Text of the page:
We are working on the the first credit issuance and methodology of the marine biodiversity credit. We think that to develop a scalable system of marine biodiversity credits, we must first define what the credit unit is. Our goal is to create a scientifically sound and equitable "global scale" of marine biodiversity that supports financial efforts for conservation, meaning it must be scalable and open for experts to review. To achieve this, we aim to develop a metric that incorporates the ecological values of the ecosystems within each squared km of ocean protected thought a marine biodiversity unit. The goal will define the metric and calculation methodology, establish the Python data pipelines for calculation simulations, and publish the work as a technical document.
We have only few remaining funds for the development of robust marine ecosystem credits that will support financial innovation to Marine Protected Areas (MPA) such as the Cocos Island in Costa Rica (see oceandrop.art). The remaining funds cover the final knowledge collaborations with the local MPA, but not the actual open source digital and data infrastructure to place all our biodiversity credits methodologies out in the open for other to contribute and collaborate in GitHub. This budget will help us do a final convening of biodiversity credits scientists to review our current natural capital accounting methodology and equations, and support the data engineering tasks to turn the methods into open source python scripts, include sample eDNA data as direct measurement incorporations, and document that work in a technical whitepaper and short video explaining why this work is so impactful to achieve a 30% ocean conversation by 2030.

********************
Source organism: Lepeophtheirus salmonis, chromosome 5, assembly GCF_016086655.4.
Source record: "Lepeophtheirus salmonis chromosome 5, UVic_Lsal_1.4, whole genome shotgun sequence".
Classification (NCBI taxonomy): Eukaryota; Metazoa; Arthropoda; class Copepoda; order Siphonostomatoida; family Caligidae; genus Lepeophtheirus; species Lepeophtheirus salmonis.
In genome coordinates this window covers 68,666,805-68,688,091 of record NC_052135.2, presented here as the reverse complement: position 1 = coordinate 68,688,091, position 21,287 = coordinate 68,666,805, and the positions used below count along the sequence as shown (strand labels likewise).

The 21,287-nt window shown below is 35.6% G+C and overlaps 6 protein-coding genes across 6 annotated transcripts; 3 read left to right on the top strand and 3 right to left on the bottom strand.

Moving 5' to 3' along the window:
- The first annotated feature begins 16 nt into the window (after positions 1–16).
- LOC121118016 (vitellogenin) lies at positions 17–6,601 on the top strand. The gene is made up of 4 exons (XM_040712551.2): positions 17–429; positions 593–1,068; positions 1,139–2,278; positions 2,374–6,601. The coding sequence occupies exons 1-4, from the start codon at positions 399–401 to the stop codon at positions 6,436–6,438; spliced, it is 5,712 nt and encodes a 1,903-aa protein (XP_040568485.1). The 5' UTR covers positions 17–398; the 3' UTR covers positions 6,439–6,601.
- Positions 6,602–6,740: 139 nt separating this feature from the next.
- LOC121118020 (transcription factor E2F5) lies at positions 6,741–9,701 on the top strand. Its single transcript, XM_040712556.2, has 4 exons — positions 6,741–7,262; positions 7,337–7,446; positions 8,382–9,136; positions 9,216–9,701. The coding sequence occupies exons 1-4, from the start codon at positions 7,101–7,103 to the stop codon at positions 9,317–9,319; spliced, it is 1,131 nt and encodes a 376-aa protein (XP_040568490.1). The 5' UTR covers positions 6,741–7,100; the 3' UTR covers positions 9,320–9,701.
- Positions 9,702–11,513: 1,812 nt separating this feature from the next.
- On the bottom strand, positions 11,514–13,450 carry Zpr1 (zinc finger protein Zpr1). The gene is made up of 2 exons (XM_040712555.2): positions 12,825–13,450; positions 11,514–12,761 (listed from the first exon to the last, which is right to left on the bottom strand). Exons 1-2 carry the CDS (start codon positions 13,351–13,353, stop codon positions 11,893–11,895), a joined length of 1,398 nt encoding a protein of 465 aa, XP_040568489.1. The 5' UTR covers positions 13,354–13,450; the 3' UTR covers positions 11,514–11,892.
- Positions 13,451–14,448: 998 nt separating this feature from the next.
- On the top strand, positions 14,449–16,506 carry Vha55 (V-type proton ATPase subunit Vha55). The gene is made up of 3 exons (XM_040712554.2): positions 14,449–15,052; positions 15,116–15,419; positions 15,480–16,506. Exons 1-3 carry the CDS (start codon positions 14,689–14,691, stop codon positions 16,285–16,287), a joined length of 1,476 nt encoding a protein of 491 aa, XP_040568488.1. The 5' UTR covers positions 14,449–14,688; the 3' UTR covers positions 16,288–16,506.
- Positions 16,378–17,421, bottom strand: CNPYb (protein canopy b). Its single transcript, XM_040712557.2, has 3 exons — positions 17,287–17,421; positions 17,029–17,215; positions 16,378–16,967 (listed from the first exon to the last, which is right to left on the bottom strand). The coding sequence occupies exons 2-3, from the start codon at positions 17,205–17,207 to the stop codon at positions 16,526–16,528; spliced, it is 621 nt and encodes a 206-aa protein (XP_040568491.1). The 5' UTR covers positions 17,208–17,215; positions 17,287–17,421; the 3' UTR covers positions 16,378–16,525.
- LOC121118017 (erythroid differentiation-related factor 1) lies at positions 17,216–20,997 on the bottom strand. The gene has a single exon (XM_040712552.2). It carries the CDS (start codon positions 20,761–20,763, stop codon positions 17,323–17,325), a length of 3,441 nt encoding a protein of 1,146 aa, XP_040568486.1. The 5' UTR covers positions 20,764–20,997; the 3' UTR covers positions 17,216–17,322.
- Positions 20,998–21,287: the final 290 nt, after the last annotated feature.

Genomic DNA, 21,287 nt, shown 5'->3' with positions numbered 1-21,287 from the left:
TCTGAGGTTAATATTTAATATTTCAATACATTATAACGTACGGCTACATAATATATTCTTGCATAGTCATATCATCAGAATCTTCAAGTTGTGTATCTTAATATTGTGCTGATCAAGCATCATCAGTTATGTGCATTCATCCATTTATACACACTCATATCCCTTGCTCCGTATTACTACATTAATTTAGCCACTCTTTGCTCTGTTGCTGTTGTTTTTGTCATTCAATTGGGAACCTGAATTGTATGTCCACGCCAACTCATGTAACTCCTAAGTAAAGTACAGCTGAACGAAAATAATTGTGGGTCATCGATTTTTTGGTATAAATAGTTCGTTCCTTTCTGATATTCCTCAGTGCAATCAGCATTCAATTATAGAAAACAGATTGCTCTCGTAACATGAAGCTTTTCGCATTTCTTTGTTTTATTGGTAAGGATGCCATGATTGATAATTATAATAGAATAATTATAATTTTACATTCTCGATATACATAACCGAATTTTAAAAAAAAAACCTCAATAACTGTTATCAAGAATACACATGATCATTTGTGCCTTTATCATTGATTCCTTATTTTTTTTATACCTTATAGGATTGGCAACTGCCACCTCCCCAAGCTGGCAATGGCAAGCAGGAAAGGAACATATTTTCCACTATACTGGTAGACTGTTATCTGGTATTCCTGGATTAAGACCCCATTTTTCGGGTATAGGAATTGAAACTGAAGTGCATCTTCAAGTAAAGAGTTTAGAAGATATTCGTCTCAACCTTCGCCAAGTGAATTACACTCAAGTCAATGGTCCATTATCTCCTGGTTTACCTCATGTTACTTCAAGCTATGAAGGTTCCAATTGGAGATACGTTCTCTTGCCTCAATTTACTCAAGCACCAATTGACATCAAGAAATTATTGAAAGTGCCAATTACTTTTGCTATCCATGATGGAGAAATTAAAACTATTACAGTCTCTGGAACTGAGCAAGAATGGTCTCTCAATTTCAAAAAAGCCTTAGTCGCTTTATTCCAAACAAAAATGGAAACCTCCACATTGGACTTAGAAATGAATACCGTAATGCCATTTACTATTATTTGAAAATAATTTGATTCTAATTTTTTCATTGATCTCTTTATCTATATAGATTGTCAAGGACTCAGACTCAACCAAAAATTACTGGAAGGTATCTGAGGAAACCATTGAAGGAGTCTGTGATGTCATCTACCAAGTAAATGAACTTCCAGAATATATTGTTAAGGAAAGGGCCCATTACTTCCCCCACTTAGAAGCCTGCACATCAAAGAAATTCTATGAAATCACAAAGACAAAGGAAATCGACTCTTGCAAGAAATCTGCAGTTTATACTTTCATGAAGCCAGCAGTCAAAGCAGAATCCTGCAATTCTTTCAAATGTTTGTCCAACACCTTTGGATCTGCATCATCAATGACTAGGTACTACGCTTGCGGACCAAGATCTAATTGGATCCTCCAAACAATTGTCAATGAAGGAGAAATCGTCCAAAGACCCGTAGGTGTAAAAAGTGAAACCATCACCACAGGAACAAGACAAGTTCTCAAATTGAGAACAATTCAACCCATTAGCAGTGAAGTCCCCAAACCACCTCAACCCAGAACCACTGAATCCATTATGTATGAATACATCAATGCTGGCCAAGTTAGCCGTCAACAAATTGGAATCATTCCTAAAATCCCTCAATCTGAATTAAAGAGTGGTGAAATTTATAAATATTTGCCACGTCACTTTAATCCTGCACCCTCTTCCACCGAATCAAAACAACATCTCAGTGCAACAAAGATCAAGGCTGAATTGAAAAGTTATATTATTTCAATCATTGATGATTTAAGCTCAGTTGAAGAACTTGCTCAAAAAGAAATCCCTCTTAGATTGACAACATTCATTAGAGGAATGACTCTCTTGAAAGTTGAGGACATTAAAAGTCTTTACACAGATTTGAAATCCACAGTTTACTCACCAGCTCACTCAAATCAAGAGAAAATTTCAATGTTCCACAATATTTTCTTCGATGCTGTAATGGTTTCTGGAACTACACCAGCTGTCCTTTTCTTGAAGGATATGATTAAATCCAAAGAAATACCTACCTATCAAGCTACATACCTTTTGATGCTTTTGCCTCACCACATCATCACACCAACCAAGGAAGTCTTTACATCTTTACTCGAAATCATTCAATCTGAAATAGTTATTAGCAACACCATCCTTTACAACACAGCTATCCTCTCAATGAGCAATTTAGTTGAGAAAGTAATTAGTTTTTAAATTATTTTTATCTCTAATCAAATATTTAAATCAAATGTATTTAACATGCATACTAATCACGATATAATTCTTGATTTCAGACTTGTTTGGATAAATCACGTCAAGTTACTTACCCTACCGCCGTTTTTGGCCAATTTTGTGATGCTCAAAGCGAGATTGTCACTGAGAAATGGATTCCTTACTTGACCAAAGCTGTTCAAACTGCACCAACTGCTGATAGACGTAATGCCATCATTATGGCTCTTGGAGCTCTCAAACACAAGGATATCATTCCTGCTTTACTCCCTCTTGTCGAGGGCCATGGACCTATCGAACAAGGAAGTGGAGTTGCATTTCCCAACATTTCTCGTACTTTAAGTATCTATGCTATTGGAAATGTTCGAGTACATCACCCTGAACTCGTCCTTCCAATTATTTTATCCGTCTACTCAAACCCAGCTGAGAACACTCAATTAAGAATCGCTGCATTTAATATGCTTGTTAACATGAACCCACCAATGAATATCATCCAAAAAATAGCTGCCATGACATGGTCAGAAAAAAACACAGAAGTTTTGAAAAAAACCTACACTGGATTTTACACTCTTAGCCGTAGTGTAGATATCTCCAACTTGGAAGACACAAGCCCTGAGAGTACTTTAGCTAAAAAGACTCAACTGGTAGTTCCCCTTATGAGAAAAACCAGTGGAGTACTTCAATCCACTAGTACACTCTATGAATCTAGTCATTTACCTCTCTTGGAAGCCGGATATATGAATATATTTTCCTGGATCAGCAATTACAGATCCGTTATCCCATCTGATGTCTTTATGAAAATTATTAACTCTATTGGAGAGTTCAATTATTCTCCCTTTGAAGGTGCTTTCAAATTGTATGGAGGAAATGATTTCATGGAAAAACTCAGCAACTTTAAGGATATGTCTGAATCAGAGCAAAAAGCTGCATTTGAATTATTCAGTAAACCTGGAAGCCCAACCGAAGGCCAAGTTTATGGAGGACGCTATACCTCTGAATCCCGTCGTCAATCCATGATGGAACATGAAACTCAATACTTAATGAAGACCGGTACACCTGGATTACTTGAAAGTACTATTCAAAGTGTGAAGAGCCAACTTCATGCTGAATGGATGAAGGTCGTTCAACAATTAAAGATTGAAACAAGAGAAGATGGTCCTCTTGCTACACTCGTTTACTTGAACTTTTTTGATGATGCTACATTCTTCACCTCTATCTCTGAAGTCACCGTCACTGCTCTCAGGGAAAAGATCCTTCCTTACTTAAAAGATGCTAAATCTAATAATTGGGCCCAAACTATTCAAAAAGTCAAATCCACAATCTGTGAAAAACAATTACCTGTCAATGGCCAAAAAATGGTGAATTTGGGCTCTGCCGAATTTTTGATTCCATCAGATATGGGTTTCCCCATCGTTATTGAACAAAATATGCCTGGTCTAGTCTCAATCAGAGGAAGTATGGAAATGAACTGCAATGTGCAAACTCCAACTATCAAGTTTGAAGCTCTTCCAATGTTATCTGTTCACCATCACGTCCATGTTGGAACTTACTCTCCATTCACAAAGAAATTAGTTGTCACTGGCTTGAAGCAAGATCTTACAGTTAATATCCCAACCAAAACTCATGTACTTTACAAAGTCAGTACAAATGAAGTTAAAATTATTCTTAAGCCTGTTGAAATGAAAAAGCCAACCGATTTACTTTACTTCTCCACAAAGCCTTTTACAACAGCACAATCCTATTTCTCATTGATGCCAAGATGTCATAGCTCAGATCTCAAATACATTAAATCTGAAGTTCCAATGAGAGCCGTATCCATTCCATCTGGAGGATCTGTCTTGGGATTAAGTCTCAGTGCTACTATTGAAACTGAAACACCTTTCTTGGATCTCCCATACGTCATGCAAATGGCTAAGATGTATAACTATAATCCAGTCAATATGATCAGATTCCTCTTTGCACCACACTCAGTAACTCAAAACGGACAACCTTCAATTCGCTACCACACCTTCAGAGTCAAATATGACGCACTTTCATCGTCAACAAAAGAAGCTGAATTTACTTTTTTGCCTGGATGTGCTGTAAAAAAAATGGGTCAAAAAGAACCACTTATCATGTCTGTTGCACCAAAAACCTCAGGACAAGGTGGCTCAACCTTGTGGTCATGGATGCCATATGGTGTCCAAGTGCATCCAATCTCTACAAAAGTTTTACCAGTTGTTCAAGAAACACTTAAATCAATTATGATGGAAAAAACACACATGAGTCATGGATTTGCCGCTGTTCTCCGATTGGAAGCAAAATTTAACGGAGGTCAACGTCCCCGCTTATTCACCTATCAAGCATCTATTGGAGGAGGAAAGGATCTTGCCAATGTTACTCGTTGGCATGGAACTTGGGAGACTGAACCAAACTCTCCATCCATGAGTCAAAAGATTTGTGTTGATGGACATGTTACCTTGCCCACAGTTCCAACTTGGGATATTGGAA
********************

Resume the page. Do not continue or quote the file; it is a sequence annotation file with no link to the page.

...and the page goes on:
What we propose is the creation of a methodology to quantify biodiversity and convert it into a unit to prototype marine biodiversity protection credit through a data pipeline that shows the calculations through a series of functions in python using. We will use existing data on marine biodiversity for the marine protected area of Isla del Coco in Costa Rica, and publish a technical document with the methodology for open review.
Jun 05, 2023
Jul 10, 2023
Definition of biodiversity credit methodology through international expert convening
Jul 31, 2023
Technical document with the full draft Marine Biodiversity Protection Credit methodology
Aug 15, 2023
The data pipeline needed in Python notebooks and GitHub
Aug 31, 2023
Calculations of marine biodiversity credits for the marine protected area of Coco's Island in Costa Rica